Section 1563(a) contains the key language specific to controlled groups.
Long time followers of this blog may recall that Scott Brass has been fodder for issues specific to private equity funds in the past. Once again, we deal with Sun Capital Partners, here known by Sun Capital Partners III, III QP, and IV.
Scott Brass, Inc. was a bankrupt company essentially held 30% by Sun Capital III and 70% by Sun Capital IV. After going bankrupt, Scott Brass stopped contributing to the New England Teamsters pension fund and was assessed a withdrawal liability by the multiemployer plan.
Under the Multiemployer Pension Plan Amendments Act of 1980 (MPPAA), members of a controlled group may be jointly and severably liable for withdrawal liability payments. But, Sun Capital argued that Scott Brass was neither part of a controlled group with parent Sun Capital III nor one with parent Sun Capital IV.
The courts thought differently. Relying on ERISA Section 4001, in which we see outlined the PBGC's definition of controlled group, the courts in this case looked at substance over form. That is, the courts saw that there is, in fact, a single entity that owns Scott Brass, Inc,, despite the complex legal structure that was developed surrounding the company. In fact, the Managing Partners of Sun Capital freely admitted that the structure that they created was largely to avoid the possibility of joint and several liability for withdrawal liability.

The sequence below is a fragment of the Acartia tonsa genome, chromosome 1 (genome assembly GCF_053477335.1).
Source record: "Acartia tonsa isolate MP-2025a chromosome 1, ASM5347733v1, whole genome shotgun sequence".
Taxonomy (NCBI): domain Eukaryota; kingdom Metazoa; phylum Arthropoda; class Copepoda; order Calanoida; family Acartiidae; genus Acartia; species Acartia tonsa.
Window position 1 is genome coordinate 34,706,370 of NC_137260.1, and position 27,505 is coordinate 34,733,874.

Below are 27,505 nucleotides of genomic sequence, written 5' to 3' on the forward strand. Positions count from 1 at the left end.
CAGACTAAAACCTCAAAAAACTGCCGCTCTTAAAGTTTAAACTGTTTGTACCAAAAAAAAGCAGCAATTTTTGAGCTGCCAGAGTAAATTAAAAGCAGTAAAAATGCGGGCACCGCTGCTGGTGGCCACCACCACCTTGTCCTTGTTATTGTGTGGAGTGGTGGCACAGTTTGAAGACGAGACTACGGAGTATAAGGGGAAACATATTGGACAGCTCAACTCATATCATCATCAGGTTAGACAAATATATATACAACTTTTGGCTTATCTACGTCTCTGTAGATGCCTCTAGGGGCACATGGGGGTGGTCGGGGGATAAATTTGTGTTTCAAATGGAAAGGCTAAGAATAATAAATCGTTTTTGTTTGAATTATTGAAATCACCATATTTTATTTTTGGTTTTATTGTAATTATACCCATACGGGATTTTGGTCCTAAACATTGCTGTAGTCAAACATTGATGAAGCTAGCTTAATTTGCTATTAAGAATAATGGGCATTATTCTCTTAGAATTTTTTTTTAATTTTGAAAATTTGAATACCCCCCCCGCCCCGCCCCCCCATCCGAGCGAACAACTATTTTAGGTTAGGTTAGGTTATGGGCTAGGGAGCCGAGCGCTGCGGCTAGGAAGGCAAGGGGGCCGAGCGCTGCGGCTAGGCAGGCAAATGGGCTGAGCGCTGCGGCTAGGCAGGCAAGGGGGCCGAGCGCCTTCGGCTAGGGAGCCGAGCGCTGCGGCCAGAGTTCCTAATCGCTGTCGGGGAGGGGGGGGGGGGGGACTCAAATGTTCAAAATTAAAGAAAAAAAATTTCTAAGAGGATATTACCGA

The court ruled in favor of the Teamsters Fund. While this will surely be appealed to the First Circuit and perhaps to the Supreme Court if the First Circuit fails to overturn, this case provides an avenue by which multiemployer plans may seek payments of withdrawal liability that have previously not been available to them.
Private equity funds in similar situation should consider these potential liabilities both in due diligence and in their ongoing risk management assessments.